WORLD

What it means to be poor

By Korea Herald
  • Published : Feb 3, 2015 - 18:54
  • Updated : Feb 3, 2015 - 18:54
How much food can we get with 7 ringgit ($1.94)?

Stefen Chow, a Beijing-based Malaysian photographer, is calling on the public to join in “The Poverty Line” project by submitting photographs of food items bought with 7 ringgit on a sheet of newspaper.
A photo submitted by Atty Sulaiman showing what a person can buy with RM7 a day ― (from left) fish, tempe and rice. (The Star)

“It is how much a person living on the poverty line can afford to spend on food each day,” said Chow, 35.

Among the entries he has received so far include a packet of nasi kandar submitted by Belinda Ho in Penang; and a selection of grocery items such as potatoes, tomatoes, eggs, shallots, ladies’ fingers and curry powder by Joseph Foo in Kuala Lumpur.

“The Poverty Line” (www.thepovertyline.net/) is a visual project created by Chow and his wife Lin Hui-Yi back in 2010 in Beijing, and since then, it has been expanded to more than 20 countries.

Viewers are able to discern the countries discussed based on the newspapers that serve as the background, while the newspaper’s content conveys social context at the time the photographs were taken.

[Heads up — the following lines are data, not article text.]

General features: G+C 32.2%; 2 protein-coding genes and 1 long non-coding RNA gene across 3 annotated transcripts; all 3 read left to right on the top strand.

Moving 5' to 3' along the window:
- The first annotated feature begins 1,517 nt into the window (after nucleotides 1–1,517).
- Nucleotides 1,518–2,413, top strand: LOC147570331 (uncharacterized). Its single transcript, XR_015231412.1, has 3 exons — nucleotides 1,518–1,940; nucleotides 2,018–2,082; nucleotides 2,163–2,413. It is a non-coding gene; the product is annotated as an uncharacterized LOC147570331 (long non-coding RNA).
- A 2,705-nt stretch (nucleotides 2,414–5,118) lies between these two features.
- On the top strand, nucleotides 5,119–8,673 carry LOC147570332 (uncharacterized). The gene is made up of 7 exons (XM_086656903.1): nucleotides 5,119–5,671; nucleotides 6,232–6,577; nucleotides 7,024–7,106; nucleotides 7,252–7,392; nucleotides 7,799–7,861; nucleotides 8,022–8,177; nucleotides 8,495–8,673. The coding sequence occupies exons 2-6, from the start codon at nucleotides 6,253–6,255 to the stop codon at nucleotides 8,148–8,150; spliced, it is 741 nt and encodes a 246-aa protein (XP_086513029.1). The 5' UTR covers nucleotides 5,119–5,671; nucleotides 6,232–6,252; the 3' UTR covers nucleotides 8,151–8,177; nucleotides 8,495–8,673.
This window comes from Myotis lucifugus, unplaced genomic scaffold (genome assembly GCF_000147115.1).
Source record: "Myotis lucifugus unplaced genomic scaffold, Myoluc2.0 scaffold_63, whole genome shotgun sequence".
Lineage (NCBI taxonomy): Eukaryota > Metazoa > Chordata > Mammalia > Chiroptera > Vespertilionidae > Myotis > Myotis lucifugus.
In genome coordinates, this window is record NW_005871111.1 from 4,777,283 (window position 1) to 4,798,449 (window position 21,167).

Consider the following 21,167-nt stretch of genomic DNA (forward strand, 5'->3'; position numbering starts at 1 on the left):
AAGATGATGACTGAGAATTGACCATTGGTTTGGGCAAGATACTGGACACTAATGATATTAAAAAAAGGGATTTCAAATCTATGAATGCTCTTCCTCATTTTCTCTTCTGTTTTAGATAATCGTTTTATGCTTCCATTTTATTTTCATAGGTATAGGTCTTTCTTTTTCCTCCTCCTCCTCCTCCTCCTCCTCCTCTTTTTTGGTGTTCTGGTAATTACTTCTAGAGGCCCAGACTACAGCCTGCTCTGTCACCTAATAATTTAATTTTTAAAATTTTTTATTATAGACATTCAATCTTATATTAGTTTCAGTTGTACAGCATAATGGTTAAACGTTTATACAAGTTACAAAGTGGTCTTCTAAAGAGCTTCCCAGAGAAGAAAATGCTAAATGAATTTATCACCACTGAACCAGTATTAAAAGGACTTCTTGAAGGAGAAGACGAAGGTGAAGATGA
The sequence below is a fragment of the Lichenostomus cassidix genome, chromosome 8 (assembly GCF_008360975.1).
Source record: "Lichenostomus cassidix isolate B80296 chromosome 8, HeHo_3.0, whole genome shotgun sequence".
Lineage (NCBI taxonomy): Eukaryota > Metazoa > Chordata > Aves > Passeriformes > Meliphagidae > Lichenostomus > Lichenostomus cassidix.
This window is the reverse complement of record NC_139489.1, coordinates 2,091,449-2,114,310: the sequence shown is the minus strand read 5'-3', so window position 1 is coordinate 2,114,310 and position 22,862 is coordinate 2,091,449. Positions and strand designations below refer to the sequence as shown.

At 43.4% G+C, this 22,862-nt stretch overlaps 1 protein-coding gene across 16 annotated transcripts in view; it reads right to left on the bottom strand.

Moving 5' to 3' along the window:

Chow’s job as a freelance photographer allows him to travel around the world.

Lin, an economist, works out the amount of money a poor person allocates for food per day in each country, while Chow then purchases food items from local grocers and photographs them on local newspapers.

Essentially, the project attempts to answer the question “What does it mean to be poor?”

Beginning early this month, Chow and Lin decided to open up for submissions from people residing in Malaysia, Singapore (S$2.25 or $1.68), India (47 rupees or $0.76) and Hong Kong (HK$25.25 or $3.26).

By responding to their call, the public becomes part of the larger discussion about poverty and food choices around the world.

“While artwork is, a lot of times, a one-way conversation with the artists communicating their intentions for interpretation, we are inviting the public to be part of the conversation in this case.

“We have already thought about it for years to engage the audience in a two-way conversation with the artwork,” Chow said when contacted.

Chow, whose photograph of Chinese dissident artist Ai Weiwei won the second prize in the staged portraits category in the 56th World Press Photo contest in 2013, lives in Beijing with Lin and their daughter.

“The Poverty Line” was also awarded the grand prize in Arles Open Photography Salon in 2011.

“We intend to open this project to 60 countries by the end of the year and hopefully it will morph into an international movement,” he said.

By Tho Xin Yi

(The Star)